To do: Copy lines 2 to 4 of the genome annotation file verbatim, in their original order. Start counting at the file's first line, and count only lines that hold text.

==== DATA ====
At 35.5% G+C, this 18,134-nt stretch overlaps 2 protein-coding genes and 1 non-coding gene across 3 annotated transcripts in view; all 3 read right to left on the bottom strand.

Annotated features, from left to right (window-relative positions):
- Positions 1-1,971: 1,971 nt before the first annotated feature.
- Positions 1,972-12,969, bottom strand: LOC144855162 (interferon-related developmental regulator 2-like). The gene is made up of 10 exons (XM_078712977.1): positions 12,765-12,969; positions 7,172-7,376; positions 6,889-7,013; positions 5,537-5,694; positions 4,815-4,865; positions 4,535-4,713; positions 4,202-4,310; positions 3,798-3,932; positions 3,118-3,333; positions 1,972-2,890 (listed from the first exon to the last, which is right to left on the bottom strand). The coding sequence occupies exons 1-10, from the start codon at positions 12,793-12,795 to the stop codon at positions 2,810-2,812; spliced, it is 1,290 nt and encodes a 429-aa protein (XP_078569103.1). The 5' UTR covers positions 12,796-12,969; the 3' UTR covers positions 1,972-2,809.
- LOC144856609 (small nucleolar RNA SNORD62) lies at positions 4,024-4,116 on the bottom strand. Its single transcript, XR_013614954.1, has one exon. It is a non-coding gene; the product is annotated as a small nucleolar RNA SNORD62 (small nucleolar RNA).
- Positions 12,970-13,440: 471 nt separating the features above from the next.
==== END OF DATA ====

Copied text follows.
Annotated features, from left to right (window-relative positions):
- Positions 1-1,971: 1,971 nt before the first annotated feature.
- Positions 1,972-12,969, bottom strand: LOC144855162 (interferon-related developmental regulator 2-like). The gene is made up of 10 exons (XM_078712977.1): positions 12,765-12,969; positions 7,172-7,376; positions 6,889-7,013; positions 5,537-5,694; positions 4,815-4,865; positions 4,535-4,713; positions 4,202-4,310; positions 3,798-3,932; positions 3,118-3,333; positions 1,972-2,890 (listed from the first exon to the last, which is right to left on the bottom strand). The coding sequence occupies exons 1-10, from the start codon at positions 12,793-12,795 to the stop codon at positions 2,810-2,812; spliced, it is 1,290 nt and encodes a 429-aa protein (XP_078569103.1). The 5' UTR covers positions 12,796-12,969; the 3' UTR covers positions 1,972-2,809.